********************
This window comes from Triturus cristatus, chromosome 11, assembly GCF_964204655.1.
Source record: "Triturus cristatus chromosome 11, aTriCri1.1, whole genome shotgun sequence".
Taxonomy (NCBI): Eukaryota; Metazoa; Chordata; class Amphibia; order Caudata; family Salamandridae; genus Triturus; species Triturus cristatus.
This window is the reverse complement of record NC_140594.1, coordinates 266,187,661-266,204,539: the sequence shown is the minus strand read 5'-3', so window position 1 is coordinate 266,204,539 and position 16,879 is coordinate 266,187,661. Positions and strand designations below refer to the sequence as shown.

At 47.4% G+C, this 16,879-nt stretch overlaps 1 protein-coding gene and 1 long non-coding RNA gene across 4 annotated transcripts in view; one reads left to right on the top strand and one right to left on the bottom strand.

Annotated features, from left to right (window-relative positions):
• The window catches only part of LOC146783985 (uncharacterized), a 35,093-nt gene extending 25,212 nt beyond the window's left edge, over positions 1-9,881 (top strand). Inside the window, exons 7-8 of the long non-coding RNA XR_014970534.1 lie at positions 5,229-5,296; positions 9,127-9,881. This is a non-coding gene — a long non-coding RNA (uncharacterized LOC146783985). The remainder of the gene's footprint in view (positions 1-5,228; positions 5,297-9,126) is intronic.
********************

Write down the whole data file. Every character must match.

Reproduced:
This window comes from Triturus cristatus, chromosome 11, assembly GCF_964204655.1.
Source record: "Triturus cristatus chromosome 11, aTriCri1.1, whole genome shotgun sequence".
Taxonomy (NCBI): Eukaryota; Metazoa; Chordata; class Amphibia; order Caudata; family Salamandridae; genus Triturus; species Triturus cristatus.
This window is the reverse complement of record NC_140594.1, coordinates 266,187,661-266,204,539: the sequence shown is the minus strand read 5'-3', so window position 1 is coordinate 266,204,539 and position 16,879 is coordinate 266,187,661. Positions and strand designations below refer to the sequence as shown.

At 47.4% G+C, this 16,879-nt stretch overlaps 1 protein-coding gene and 1 long non-coding RNA gene across 4 annotated transcripts in view; one reads left to right on the top strand and one right to left on the bottom strand.

Annotated features, from left to right (window-relative positions):
• The window catches only part of LOC146783985 (uncharacterized), a 35,093-nt gene extending 25,212 nt beyond the window's left edge, over positions 1-9,881 (top strand). Inside the window, exons 7-8 of the long non-coding RNA XR_014970534.1 lie at positions 5,229-5,296; positions 9,127-9,881. This is a non-coding gene — a long non-coding RNA (uncharacterized LOC146783985). The remainder of the gene's footprint in view (positions 1-5,228; positions 5,297-9,126) is intronic.